We need only look at personal experiences at the local level to appreciate that improvements, efficiencies, and cost reductions can be made when there is a clear commitment, involvement of both management and employees, and recognition and affirmation for the effort. In my judgment, there is reason to believe that the proposed program at the federal level can improve the delivery of service and reduce costs. However, it cannot and will not be a quick fix. This is an enormous institution which we both want to respond quickly and be controlled to avoid abuse. There is an inherent conflict between the desire for immediate, flexible, and non-bureaucratic responsiveness and the desire for procedures and controls to ensure equity, consistency, and fairness. I agree with the Vice President who argues that "we have good people trapped in a bad system." And in order to change the systems and the pattern of operation -- the culture of government -- "we have to change a number of things simultaneously."

At the local level, we know that by engaging our own employees in helping to address and improve services, we are far more likely to bring about constructive changes. This is precisely what the National Performance Review is doing. Critically important is the recognition that this is a long-term effort, one that will not show instantaneous results and one that is fundamentally addressing change in the "corporate culture" of government.

The basic themes are consistent with what many local governments have been doing to deal with the significant financial constraints, increased federal mandates, and citizen expectations for service improvements. It includes reducing red tape (greater discretion to agencies), looking at the citizens as customers who have a right to be served efficiently and respectfully, empowering communities (cities) to solve their own problems, and refocusing on the basics of what services are about and how most effectively to provide them. These are obviously general themes, but the report provides specifics drawn from both state and local government as well as federal agencies where these practices have been introduced.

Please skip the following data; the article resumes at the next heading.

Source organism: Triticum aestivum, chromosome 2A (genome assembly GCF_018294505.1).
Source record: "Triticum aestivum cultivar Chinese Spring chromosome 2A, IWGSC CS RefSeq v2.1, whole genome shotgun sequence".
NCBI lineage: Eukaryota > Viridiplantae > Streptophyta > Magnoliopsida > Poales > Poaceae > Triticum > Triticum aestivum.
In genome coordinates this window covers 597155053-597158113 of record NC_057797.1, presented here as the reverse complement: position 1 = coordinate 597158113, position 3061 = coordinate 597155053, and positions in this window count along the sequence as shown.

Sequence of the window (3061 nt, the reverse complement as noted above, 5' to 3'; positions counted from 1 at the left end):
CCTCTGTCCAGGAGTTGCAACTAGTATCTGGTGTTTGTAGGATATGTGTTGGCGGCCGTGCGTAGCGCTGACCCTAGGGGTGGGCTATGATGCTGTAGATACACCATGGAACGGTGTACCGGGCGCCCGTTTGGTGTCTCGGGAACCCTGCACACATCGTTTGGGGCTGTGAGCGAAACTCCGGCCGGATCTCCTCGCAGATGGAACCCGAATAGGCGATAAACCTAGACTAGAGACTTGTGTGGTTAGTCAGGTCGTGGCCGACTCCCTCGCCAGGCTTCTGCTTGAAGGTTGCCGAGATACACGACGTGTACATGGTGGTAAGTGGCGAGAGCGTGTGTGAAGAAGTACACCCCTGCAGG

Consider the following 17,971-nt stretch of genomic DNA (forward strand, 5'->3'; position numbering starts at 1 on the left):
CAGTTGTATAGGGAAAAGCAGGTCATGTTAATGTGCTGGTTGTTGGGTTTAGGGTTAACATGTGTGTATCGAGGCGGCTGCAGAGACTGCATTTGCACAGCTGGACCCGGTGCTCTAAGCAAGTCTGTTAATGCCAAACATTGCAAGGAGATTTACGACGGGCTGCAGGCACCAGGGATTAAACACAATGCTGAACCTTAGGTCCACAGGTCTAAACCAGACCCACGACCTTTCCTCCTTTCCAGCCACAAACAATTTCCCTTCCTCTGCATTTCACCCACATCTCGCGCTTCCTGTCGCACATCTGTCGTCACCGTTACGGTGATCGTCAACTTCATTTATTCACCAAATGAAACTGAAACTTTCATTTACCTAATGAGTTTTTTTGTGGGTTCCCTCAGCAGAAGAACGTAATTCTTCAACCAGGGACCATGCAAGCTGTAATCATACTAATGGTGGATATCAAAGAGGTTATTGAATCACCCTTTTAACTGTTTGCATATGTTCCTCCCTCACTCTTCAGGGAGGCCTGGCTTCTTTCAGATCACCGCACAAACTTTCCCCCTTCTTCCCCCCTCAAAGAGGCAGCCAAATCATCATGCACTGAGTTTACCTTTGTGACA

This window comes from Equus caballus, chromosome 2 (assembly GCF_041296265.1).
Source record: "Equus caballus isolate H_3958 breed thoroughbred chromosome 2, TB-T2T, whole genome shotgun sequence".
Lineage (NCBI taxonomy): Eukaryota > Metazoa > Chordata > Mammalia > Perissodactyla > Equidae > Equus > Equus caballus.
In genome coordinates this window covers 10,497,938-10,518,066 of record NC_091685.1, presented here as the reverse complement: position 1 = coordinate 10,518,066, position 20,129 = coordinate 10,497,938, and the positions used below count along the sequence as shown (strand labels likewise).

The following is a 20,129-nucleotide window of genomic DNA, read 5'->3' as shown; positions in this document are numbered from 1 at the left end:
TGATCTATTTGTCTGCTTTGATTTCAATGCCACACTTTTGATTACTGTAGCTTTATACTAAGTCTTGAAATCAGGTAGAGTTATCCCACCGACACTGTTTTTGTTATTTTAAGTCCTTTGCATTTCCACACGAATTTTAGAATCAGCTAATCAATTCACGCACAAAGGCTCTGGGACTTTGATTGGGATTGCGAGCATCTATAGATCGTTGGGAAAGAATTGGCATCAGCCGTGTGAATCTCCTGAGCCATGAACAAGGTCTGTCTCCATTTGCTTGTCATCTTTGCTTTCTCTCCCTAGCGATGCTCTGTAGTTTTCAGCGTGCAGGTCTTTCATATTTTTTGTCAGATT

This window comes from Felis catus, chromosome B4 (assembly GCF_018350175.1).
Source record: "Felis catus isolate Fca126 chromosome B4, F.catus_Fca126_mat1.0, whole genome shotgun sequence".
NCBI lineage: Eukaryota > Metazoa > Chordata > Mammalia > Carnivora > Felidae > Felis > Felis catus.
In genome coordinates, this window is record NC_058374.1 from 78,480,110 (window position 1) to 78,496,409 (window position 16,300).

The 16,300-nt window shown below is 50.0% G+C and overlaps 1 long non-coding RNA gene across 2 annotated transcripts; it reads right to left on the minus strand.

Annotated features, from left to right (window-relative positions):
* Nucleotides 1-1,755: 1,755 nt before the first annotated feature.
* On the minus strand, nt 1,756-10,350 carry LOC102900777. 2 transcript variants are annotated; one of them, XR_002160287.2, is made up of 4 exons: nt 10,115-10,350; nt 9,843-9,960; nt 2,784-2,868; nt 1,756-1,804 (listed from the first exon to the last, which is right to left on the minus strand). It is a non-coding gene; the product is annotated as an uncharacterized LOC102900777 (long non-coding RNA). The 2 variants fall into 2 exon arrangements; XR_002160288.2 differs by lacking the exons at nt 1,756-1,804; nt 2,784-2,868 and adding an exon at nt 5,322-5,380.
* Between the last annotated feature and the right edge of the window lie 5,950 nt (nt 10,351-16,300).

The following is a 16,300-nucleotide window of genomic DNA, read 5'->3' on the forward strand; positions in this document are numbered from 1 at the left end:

Again, it is easy to be cynical, to assume the worst, and attribute capricious personal political motives to this effort. However, change requires not only specific action steps, but also a willingness to believe that change can occur. We can sit back, watch, and predict failure, or we can engage in a constructive manner in terms of our own interactions with federal agencies, individual elected officials, and employees with whom we work. Recognizing that improvements can be made, identifying how local government can engage constructively, and portraying this to our citizens can have an important impact on the prospects for change in the quality and cost of federal services.

Local elected officials, more than most, appreciate the importance of communicating a message as a part of a systematic initiative to implement change. That capacity, I believe, can help address the critical need for change at the national level today.
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Author:Borut, Donald J.
Publication:Nation's Cities Weekly
Date:Sep 13, 1993